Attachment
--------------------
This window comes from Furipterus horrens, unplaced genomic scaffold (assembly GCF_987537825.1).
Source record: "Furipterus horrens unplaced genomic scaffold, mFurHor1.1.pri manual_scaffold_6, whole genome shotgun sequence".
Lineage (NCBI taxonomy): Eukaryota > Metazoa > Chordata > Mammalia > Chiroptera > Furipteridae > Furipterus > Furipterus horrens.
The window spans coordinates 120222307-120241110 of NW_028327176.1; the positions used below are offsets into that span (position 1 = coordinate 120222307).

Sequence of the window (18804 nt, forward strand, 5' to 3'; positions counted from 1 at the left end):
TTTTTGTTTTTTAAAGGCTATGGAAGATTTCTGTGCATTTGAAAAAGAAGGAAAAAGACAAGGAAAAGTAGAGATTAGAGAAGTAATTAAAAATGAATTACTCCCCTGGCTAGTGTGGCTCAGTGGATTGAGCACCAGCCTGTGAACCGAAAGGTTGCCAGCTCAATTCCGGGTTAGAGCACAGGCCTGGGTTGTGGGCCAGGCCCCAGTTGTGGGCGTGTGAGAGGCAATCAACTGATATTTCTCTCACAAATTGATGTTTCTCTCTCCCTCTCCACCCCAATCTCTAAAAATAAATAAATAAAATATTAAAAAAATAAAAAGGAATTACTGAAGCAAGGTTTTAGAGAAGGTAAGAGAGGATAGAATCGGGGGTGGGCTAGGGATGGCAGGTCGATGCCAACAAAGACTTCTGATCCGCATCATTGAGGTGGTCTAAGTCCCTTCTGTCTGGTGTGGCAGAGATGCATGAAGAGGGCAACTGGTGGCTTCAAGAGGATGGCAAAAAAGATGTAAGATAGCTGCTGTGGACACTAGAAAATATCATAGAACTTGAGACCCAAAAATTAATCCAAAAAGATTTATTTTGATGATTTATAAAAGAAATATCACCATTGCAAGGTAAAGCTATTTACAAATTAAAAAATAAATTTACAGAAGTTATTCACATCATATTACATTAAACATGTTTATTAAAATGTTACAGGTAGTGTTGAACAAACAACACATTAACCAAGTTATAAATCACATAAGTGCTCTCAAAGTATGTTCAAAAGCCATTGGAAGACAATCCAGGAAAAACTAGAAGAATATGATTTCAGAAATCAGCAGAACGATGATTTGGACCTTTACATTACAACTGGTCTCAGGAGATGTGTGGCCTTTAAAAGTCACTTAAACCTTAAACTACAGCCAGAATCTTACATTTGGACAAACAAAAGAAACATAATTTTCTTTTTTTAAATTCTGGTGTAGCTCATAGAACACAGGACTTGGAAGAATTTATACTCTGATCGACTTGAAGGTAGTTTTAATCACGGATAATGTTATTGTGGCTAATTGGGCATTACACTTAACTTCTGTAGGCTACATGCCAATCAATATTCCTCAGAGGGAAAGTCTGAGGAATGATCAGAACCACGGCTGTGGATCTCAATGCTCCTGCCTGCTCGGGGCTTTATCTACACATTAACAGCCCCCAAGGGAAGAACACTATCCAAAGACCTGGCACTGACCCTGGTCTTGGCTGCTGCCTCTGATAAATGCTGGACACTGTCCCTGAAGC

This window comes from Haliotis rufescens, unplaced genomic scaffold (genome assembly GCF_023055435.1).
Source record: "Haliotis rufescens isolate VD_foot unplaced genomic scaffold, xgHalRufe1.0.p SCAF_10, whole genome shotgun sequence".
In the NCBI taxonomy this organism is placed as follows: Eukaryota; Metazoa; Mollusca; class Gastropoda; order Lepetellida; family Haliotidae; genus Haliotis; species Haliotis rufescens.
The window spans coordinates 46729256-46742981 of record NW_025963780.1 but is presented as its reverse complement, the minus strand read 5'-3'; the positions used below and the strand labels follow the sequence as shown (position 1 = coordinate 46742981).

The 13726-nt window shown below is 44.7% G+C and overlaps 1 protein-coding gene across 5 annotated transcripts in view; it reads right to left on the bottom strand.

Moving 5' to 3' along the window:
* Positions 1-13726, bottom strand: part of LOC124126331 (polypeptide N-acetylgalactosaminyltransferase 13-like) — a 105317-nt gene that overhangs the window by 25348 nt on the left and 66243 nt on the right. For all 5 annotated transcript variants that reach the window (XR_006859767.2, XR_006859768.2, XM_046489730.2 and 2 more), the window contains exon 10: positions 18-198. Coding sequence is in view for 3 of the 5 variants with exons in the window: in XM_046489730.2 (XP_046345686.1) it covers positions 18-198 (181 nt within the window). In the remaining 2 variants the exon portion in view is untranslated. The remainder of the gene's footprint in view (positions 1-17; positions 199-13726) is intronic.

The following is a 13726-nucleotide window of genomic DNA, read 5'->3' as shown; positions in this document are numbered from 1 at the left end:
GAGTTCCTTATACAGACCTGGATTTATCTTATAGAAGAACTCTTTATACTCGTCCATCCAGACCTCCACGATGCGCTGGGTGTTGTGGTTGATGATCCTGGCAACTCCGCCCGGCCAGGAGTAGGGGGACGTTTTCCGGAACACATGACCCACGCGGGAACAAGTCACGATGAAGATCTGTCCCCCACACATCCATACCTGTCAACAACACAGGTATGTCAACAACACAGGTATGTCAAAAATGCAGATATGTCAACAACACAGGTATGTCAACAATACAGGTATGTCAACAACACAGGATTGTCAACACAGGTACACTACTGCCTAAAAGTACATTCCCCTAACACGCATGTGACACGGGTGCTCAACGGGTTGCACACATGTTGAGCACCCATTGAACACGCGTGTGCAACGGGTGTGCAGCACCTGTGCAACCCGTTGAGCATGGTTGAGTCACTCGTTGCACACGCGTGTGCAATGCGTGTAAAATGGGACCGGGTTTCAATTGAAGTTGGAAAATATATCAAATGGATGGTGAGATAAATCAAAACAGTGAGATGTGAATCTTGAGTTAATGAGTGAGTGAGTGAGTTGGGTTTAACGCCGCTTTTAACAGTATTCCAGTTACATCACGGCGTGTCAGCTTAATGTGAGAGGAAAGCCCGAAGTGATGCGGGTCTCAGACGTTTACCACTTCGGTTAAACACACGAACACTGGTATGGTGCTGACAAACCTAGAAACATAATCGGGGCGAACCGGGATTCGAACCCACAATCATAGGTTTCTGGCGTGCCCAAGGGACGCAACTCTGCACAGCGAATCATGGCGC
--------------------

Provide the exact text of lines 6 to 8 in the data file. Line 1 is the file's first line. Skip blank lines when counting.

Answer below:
TTTTTGTTTTTTAAAGGCTATGGAAGATTTCTGTGCATTTGAAAAAGAAGGAAAAAGACAAGGAAAAGTAGAGATTAGAGAAGTAATTAAAAATGAATTACTCCCCTGGCTAGTGTGGCTCAGTGGATTGAGCACCAGCCTGTGAACCGAAAGGTTGCCAGCTCAATTCCGGGTTAGAGCACAGGCCTGGGTTGTGGGCCAGGCCCCAGTTGTGGGCGTGTGAGAGGCAATCAACTGATATTTCTCTCACAAATTGATGTTTCTCTCTCCCTCTCCACCCCAATCTCTAAAAATAAATAAATAAAATATTAAAAAAATAAAAAGGAATTACTGAAGCAAGGTTTTAGAGAAGGTAAGAGAGGATAGAATCGGGGGTGGGCTAGGGATGGCAGGTCGATGCCAACAAAGACTTCTGATCCGCATCATTGAGGTGGTCTAAGTCCCTTCTGTCTGGTGTGGCAGAGATGCATGAAGAGGGCAACTGGTGGCTTCAAGAGGATGGCAAAAAAGATGTAAGATAGCTGCTGTGGACACTAGAAAATATCATAGAACTTGAGACCCAAAAATTAATCCAAAAAGATTTATTTTGATGATTTATAAAAGAAATATCACCATTGCAAGGTAAAGCTATTTACAAATTAAAAAATAAATTTACAGAAGTTATTCACATCATATTACATTAAACATGTTTATTAAAATGTTACAGGTAGTGTTGAACAAACAACACATTAACCAAGTTATAAATCACATAAGTGCTCTCAAAGTATGTTCAAAAGCCATTGGAAGACAATCCAGGAAAAACTAGAAGAATATGATTTCAGAAATCAGCAGAACGATGATTTGGACCTTTACATTACAACTGGTCTCAGGAGATGTGTGGCCTTTAAAAGTCACTTAAACCTTAAACTACAGCCAGAATCTTACATTTGGACAAACAAAAGAAACATAATTTTCTTTTTTTAAATTCTGGTGTAGCTCATAGAACACAGGACTTGGAAGAATTTATACTCTGATCGACTTGAAGGTAGTTTTAATCACGGATAATGTTATTGTGGCTAATTGGGCATTACACTTAACTTCTGTAGGCTACATGCCAATCAATATTCCTCAGAGGGAAAGTCTGAGGAATGATCAGAACCACGGCTGTGGATCTCAATGCTCCTGCCTGCTCGGGGCTTTATCTACACATTAACAGCCCCCAAGGGAAGAACACTATCCAAAGACCTGGCACTGACCCTGGTCTTGGCTGCTGCCTCTGATAAATGCTGGACACTGTCCCTGAAGC

This window comes from Haliotis rufescens, unplaced genomic scaffold (genome assembly GCF_023055435.1).
Source record: "Haliotis rufescens isolate VD_foot unplaced genomic scaffold, xgHalRufe1.0.p SCAF_10, whole genome shotgun sequence".